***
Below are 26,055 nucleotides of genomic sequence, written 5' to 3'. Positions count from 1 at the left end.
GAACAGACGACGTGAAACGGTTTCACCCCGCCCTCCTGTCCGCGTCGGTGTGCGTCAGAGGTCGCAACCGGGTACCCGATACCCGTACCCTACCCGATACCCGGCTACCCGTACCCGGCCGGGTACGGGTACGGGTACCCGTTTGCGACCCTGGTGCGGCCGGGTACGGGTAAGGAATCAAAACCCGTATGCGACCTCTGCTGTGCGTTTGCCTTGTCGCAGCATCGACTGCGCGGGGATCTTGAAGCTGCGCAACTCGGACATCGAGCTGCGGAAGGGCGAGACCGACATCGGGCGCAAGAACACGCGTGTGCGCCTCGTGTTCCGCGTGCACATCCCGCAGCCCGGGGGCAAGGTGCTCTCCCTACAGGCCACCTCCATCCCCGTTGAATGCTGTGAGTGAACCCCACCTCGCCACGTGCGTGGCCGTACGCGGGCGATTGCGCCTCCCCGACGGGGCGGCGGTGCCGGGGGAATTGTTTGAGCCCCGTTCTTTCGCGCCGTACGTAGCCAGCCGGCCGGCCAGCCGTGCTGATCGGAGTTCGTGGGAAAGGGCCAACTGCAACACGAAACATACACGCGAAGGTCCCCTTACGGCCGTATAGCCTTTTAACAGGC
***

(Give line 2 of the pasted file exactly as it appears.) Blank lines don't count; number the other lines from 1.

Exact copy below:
GAACAGACGACGTGAAACGGTTTCACCCCGCCCTCCTGTCCGCGTCGGTGTGCGTCAGAGGTCGCAACCGGGTACCCGATACCCGTACCCTACCCGATACCCGGCTACCCGTACCCGGCCGGGTACGGGTACGGGTACCCGTTTGCGACCCTGGTGCGGCCGGGTACGGGTAAGGAATCAAAACCCGTATGCGACCTCTGCTGTGCGTTTGCCTTGTCGCAGCATCGACTGCGCGGGGATCTTGAAGCTGCGCAACTCGGACATCGAGCTGCGGAAGGGCGAGACCGACATCGGGCGCAAGAACACGCGTGTGCGCCTCGTGTTCCGCGTGCACATCCCGCAGCCCGGGGGCAAGGTGCTCTCCCTACAGGCCACCTCCATCCCCGTTGAATGCTGTGAGTGAACCCCACCTCGCCACGTGCGTGGCCGTACGCGGGCGATTGCGCCTCCCCGACGGGGCGGCGGTGCCGGGGGAATTGTTTGAGCCCCGTTCTTTCGCGCCGTACGTAGCCAGCCGGCCGGCCAGCCGTGCTGATCGGAGTTCGTGGGAAAGGGCCAACTGCAACACGAAACATACACGCGAAGGTCCCCTTACGGCCGTATAGCCTTTTAACAGGC